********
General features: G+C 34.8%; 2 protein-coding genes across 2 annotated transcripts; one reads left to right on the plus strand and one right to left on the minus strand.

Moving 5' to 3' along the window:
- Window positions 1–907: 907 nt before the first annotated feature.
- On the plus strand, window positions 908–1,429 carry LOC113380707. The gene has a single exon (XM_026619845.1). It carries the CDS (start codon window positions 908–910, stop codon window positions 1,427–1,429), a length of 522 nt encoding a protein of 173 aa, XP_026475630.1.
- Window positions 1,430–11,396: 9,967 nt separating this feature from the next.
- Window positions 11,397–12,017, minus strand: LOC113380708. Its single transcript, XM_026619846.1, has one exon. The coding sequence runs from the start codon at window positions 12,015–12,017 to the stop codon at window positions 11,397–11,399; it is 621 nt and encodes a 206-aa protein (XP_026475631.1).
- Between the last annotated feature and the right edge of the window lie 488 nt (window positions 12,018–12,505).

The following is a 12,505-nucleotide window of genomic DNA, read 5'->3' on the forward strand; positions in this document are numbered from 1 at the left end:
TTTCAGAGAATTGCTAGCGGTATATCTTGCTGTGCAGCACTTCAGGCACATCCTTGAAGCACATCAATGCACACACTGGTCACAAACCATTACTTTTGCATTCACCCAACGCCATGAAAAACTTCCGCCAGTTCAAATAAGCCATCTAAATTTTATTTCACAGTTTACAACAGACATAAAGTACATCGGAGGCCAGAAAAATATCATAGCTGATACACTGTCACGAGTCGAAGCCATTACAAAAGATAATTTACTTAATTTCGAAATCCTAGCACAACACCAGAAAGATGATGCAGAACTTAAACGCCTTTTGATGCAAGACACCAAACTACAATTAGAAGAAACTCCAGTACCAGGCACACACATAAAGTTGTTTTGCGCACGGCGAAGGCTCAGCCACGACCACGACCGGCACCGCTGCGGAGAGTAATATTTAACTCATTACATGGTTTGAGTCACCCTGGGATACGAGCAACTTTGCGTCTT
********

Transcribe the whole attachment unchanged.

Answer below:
General features: G+C 34.8%; 2 protein-coding genes across 2 annotated transcripts; one reads left to right on the plus strand and one right to left on the minus strand.

Moving 5' to 3' along the window:
- Window positions 1–907: 907 nt before the first annotated feature.
- On the plus strand, window positions 908–1,429 carry LOC113380707. The gene has a single exon (XM_026619845.1). It carries the CDS (start codon window positions 908–910, stop codon window positions 1,427–1,429), a length of 522 nt encoding a protein of 173 aa, XP_026475630.1.
- Window positions 1,430–11,396: 9,967 nt separating this feature from the next.
- Window positions 11,397–12,017, minus strand: LOC113380708. Its single transcript, XM_026619846.1, has one exon. The coding sequence runs from the start codon at window positions 12,015–12,017 to the stop codon at window positions 11,397–11,399; it is 621 nt and encodes a 206-aa protein (XP_026475631.1).
- Between the last annotated feature and the right edge of the window lie 488 nt (window positions 12,018–12,505).

The following is a 12,505-nucleotide window of genomic DNA, read 5'->3' on the forward strand; positions in this document are numbered from 1 at the left end:
TTTCAGAGAATTGCTAGCGGTATATCTTGCTGTGCAGCACTTCAGGCACATCCTTGAAGCACATCAATGCACACACTGGTCACAAACCATTACTTTTGCATTCACCCAACGCCATGAAAAACTTCCGCCAGTTCAAATAAGCCATCTAAATTTTATTTCACAGTTTACAACAGACATAAAGTACATCGGAGGCCAGAAAAATATCATAGCTGATACACTGTCACGAGTCGAAGCCATTACAAAAGATAATTTACTTAATTTCGAAATCCTAGCACAACACCAGAAAGATGATGCAGAACTTAAACGCCTTTTGATGCAAGACACCAAACTACAATTAGAAGAAACTCCAGTACCAGGCACACACATAAAGTTGTTTTGCGCACGGCGAAGGCTCAGCCACGACCACGACCGGCACCGCTGCGGAGAGTAATATTTAACTCATTACATGGTTTGAGTCACCCTGGGATACGAGCAACTTTGCGTCTT